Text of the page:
What do you say to someone who is dying? What words of comfort for the dying can you offer? And especially, how do we offer prayers for the dying?A parent of friends of mine is currently in our local hospice. It’s sad to see that his deterioration has come so rapidly and particularly in that he has so clearly been fighting for survival. On Saturday, he was unconscious and it was thought that he would soon pass. But on Sunday morning, he was chatting with his wife and hospice staff. This is not unusual.It’s a common occurrence to see people in the final hours of their lives, moving between a peaceful calm and an anxious state. There is clearly a struggle in their spirit to live. And it’s a fact that the strength of that spirit is undeniably tied to their struggle to remain on this earthly plain. Even though their physical bodies are failing and damaged beyond our ability to repair, the powerful spirit within that individual – that deep instinct to protect our human shell, fights to accept any kind of quality of life that is offered them.Death is that moment of passing that comes as the spirit acknowledges that these mortal remains are no longer able to sustain its presence. And it is okay to acknowledge this, to accept it as yet another part of our journey. In fact, this is where the presence of family, friends and carers can often help most, with their words of comfort and prayers. The dying will come to accept the new journey that their spirit needs to take.If you’re a family member, speak of the happy times you’ve shared together, the celebrations you’ve had, the joys you’ve experienced together and never forget to share how much you love them. Acknowledge that this is just an interval in time and that you will all be together again soon.If you’ve had a spirited relationship with the person who’s dying, acknowledge that you’ve had your ‘ups and downs,’ but reaffirm the power of that love and ask them to forgive any transgression there may have been. Please, do not use this time to be accusatory or stating what your wishes may have been. This time is long past and by your presence and giving of yourself; you are providing the greatest blessing you could ever imagine – for both of you.One of the greatest gifts you can provide, whether you’re a family member, friend, or professional carer is the gift of touch. Even when words can no longer be spoken, the gift of touch is a potent form of spiritual communication. I often rub the hands or feet of someone who is in transition. There are times when I stroke their hair. These gentle acts are no different than the loving embrace we receive as we come into this world.And of course, there’s the power of prayer. Never underestimate the strength of that communication. As you offer your supplications, not only does God hear, but the living spiritual being you’re praying for hears as well. Acknowledging that it’s okay to let go, that there is life beyond is a form of blessing. And indeed, you too will be blessed.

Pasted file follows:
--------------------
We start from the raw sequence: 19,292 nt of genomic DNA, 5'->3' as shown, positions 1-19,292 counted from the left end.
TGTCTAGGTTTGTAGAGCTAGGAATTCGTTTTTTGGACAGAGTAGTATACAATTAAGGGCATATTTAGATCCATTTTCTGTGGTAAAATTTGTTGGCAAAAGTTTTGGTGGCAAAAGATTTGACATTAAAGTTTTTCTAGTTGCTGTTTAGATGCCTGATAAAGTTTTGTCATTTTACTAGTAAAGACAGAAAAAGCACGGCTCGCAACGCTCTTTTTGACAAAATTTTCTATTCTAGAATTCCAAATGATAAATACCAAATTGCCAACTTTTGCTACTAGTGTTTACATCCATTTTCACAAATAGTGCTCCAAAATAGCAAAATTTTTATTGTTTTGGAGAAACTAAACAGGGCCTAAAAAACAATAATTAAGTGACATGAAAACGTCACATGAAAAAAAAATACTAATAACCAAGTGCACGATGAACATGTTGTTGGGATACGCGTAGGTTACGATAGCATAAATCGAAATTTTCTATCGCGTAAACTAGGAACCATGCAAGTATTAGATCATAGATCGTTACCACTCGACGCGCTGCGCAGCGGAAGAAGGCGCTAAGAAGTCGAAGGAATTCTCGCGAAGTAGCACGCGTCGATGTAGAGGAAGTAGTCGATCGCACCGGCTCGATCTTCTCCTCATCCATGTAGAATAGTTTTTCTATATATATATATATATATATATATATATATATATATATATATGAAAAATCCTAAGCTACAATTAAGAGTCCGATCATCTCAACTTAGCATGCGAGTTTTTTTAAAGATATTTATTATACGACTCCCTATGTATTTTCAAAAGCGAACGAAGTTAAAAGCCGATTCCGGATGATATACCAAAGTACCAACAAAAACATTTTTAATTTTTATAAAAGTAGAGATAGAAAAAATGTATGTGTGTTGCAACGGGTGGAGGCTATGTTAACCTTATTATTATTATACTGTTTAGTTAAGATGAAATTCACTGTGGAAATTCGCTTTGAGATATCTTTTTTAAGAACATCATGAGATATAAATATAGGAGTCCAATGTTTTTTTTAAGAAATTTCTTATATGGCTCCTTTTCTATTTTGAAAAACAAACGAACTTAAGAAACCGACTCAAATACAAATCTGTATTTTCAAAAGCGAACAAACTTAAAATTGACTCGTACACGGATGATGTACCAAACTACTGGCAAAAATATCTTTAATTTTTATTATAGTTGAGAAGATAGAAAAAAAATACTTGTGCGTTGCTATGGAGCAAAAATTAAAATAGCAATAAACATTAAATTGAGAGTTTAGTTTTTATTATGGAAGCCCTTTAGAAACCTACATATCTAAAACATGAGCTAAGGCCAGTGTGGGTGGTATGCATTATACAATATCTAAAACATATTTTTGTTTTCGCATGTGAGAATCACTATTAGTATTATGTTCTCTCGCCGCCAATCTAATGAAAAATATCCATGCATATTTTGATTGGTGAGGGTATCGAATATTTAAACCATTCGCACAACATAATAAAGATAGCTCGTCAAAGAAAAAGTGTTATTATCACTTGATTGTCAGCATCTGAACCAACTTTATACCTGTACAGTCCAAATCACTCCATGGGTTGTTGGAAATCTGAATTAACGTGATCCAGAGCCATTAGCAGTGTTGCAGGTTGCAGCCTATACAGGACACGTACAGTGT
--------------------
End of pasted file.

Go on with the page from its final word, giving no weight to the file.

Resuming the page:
Prayers for the Dying – Overcoming the Fear
Are you intimidated to offer prayers for the dying? Death is close at hand and you are there to bring comfort. Can you do it? Do you know how? The very fear you have and the grief you feel is also in the heart and mind of the one who is facing death. Don’t fight that, but embrace it and share it. Jesus said in the Sermon on the Mount in Matthew 5:4, “Blessed are those who mourn for they will be comforted.” As you mourn with someone who is dying or with someone who’s experiencing the death of someone close to them — you give them comfort, you uplift, you are blessed because you are blessing someone else, and you too will experience comfort.
Prayers for the Dying – Clinging to Life
As you offer prayers for the dying, you may see a struggle in their spirit to live. The health of our spirit is interestingly tied to our struggle to cling to life. The sick and the weak, those with little left to hang onto in the physical realm; will still cling to their life when their spirit is strong. Fighting a fight that seems like a losing battle; the dying will take any kind of quality of life that is offered them.
What are they truly clinging to? What is life? Jesus said He is life (John 14:6); He gives life abundantly or to the full (John 10:10); He said that His words are spirit and they are life and that the flesh is of no avail (John 6:63); and He promises that all who believe in Him have eternal life (John 6:47). The life that we truly cling to and struggle to have is found in Jesus right now; and is fulfilled just beyond the horror of death.
Death comes when the struggle to cling to the flesh gives way. The dying will come to accept the journey that their spirit needs to take. And Jesus knows that journey. He went through it. He conquered it for you and for me (John 11:25). Jesus alone is the judge of who inherits eternal life. So leave it in His loving, righteous, gracious, and worthy hands.
Prayers for the Dying – Offering Hope
There is hope and good news that you can offer in your prayers for the dying. The good news is that death is now swallowed up in victory (1 Corinthians 15:54-57). We have hope because of Jesus! The return of Jesus to gather His people to Himself and the promise of eternal life is our hope. The Bible often reminds us of how we should long for its coming and cling to its promise to keep us going when life is difficult. For the believer, death is the gateway into the promise of eternal life as we shed our earthly bodies to enter into the presence of God (1 Corinthians 15:50-53).